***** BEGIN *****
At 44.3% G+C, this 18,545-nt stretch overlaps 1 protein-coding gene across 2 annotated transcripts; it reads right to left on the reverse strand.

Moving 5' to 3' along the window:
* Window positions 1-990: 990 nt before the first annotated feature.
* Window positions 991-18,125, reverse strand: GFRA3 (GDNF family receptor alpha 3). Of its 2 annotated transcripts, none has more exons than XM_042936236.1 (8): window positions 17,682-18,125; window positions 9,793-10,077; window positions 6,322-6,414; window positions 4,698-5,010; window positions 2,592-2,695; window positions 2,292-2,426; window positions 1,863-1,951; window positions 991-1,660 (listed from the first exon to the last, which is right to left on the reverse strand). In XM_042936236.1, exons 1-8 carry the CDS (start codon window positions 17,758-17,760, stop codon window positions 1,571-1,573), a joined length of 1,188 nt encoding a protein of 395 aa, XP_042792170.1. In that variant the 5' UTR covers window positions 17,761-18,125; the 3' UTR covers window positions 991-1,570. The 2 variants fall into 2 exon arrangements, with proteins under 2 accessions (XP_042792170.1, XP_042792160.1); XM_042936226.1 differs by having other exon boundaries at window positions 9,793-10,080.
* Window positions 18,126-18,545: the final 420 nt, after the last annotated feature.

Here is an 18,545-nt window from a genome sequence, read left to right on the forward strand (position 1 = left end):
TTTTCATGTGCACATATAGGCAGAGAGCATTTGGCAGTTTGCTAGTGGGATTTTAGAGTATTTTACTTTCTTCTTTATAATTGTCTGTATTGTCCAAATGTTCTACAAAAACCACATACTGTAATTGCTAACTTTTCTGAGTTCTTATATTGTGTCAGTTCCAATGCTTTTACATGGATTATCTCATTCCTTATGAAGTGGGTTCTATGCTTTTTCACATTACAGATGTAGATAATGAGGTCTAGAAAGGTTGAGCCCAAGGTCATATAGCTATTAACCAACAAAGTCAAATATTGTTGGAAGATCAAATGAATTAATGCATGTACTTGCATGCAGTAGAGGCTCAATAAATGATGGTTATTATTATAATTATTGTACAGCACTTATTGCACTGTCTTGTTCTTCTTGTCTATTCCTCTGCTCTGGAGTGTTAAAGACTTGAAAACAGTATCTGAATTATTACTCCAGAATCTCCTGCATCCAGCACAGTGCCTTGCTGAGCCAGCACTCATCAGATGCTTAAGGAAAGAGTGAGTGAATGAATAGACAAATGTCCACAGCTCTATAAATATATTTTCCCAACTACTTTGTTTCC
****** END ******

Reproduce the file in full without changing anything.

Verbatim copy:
At 44.3% G+C, this 18,545-nt stretch overlaps 1 protein-coding gene across 2 annotated transcripts; it reads right to left on the reverse strand.

Moving 5' to 3' along the window:
* Window positions 1-990: 990 nt before the first annotated feature.
* Window positions 991-18,125, reverse strand: GFRA3 (GDNF family receptor alpha 3). Of its 2 annotated transcripts, none has more exons than XM_042936236.1 (8): window positions 17,682-18,125; window positions 9,793-10,077; window positions 6,322-6,414; window positions 4,698-5,010; window positions 2,592-2,695; window positions 2,292-2,426; window positions 1,863-1,951; window positions 991-1,660 (listed from the first exon to the last, which is right to left on the reverse strand). In XM_042936236.1, exons 1-8 carry the CDS (start codon window positions 17,758-17,760, stop codon window positions 1,571-1,573), a joined length of 1,188 nt encoding a protein of 395 aa, XP_042792170.1. In that variant the 5' UTR covers window positions 17,761-18,125; the 3' UTR covers window positions 991-1,570. The 2 variants fall into 2 exon arrangements, with proteins under 2 accessions (XP_042792170.1, XP_042792160.1); XM_042936226.1 differs by having other exon boundaries at window positions 9,793-10,080.
* Window positions 18,126-18,545: the final 420 nt, after the last annotated feature.

Here is an 18,545-nt window from a genome sequence, read left to right on the forward strand (position 1 = left end):
TTTTCATGTGCACATATAGGCAGAGAGCATTTGGCAGTTTGCTAGTGGGATTTTAGAGTATTTTACTTTCTTCTTTATAATTGTCTGTATTGTCCAAATGTTCTACAAAAACCACATACTGTAATTGCTAACTTTTCTGAGTTCTTATATTGTGTCAGTTCCAATGCTTTTACATGGATTATCTCATTCCTTATGAAGTGGGTTCTATGCTTTTTCACATTACAGATGTAGATAATGAGGTCTAGAAAGGTTGAGCCCAAGGTCATATAGCTATTAACCAACAAAGTCAAATATTGTTGGAAGATCAAATGAATTAATGCATGTACTTGCATGCAGTAGAGGCTCAATAAATGATGGTTATTATTATAATTATTGTACAGCACTTATTGCACTGTCTTGTTCTTCTTGTCTATTCCTCTGCTCTGGAGTGTTAAAGACTTGAAAACAGTATCTGAATTATTACTCCAGAATCTCCTGCATCCAGCACAGTGCCTTGCTGAGCCAGCACTCATCAGATGCTTAAGGAAAGAGTGAGTGAATGAATAGACAAATGTCCACAGCTCTATAAATATATTTTCCCAACTACTTTGTTTCC